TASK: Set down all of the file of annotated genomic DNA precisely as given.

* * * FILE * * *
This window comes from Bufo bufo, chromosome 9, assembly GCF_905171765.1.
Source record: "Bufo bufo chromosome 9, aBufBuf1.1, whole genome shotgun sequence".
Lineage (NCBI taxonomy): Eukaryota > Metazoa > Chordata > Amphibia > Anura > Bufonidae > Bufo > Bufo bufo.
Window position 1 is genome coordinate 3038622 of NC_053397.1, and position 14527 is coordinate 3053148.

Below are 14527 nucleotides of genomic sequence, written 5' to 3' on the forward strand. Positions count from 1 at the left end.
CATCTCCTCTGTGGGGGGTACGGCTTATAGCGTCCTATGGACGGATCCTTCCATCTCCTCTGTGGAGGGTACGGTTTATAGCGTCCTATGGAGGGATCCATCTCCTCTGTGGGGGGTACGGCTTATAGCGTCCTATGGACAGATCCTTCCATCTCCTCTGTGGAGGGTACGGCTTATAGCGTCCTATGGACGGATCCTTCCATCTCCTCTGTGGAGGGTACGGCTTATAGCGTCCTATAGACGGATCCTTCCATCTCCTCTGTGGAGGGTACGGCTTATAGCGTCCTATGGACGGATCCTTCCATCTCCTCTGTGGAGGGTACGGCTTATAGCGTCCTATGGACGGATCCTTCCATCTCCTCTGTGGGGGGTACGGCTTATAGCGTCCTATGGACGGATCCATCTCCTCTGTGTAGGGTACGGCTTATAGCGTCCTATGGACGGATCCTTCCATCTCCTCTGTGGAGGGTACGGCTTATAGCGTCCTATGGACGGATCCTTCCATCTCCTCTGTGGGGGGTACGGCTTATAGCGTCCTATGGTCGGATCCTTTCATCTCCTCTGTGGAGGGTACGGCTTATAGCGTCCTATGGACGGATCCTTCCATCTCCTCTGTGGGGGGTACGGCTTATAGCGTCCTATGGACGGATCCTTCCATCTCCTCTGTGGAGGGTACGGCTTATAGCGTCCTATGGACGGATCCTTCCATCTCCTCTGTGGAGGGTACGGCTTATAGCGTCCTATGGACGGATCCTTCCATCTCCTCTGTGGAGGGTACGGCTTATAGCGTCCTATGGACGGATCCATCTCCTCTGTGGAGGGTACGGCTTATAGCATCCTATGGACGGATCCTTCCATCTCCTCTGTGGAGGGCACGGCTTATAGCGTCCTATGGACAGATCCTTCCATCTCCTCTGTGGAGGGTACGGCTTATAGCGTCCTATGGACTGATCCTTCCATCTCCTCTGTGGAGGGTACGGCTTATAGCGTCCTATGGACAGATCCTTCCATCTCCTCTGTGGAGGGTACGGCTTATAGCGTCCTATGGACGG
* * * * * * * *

This window comes from Bufo bufo, chromosome 9, assembly GCF_905171765.1.
Source record: "Bufo bufo chromosome 9, aBufBuf1.1, whole genome shotgun sequence".
Lineage (NCBI taxonomy): Eukaryota > Metazoa > Chordata > Amphibia > Anura > Bufonidae > Bufo > Bufo bufo.
Window position 1 is genome coordinate 3038622 of NC_053397.1, and position 14527 is coordinate 3053148.

Below are 14527 nucleotides of genomic sequence, written 5' to 3' on the forward strand. Positions count from 1 at the left end.
CATCTCCTCTGTGGGGGGTACGGCTTATAGCGTCCTATGGACGGATCCTTCCATCTCCTCTGTGGAGGGTACGGTTTATAGCGTCCTATGGAGGGATCCATCTCCTCTGTGGGGGGTACGGCTTATAGCGTCCTATGGACAGATCCTTCCATCTCCTCTGTGGAGGGTACGGCTTATAGCGTCCTATGGACGGATCCTTCCATCTCCTCTGTGGAGGGTACGGCTTATAGCGTCCTATAGACGGATCCTTCCATCTCCTCTGTGGAGGGTACGGCTTATAGCGTCCTATGGACGGATCCTTCCATCTCCTCTGTGGAGGGTACGGCTTATAGCGTCCTATGGACGGATCCTTCCATCTCCTCTGTGGGGGGTACGGCTTATAGCGTCCTATGGACGGATCCATCTCCTCTGTGTAGGGTACGGCTTATAGCGTCCTATGGACGGATCCTTCCATCTCCTCTGTGGAGGGTACGGCTTATAGCGTCCTATGGACGGATCCTTCCATCTCCTCTGTGGGGGGTACGGCTTATAGCGTCCTATGGTCGGATCCTTTCATCTCCTCTGTGGAGGGTACGGCTTATAGCGTCCTATGGACGGATCCTTCCATCTCCTCTGTGGGGGGTACGGCTTATAGCGTCCTATGGACGGATCCTTCCATCTCCTCTGTGGAGGGTACGGCTTATAGCGTCCTATGGACGGATCCTTCCATCTCCTCTGTGGAGGGTACGGCTTATAGCGTCCTATGGACGGATCCTTCCATCTCCTCTGTGGAGGGTACGGCTTATAGCGTCCTATGGACGGATCCATCTCCTCTGTGGAGGGTACGGCTTATAGCATCCTATGGACGGATCCTTCCATCTCCTCTGTGGAGGGCACGGCTTATAGCGTCCTATGGACAGATCCTTCCATCTCCTCTGTGGAGGGTACGGCTTATAGCGTCCTATGGACTGATCCTTCCATCTCCTCTGTGGAGGGTACGGCTTATAGCGTCCTATGGACAGATCCTTCCATCTCCTCTGTGGAGGGTACGGCTTATAGCGTCCTATGGACGG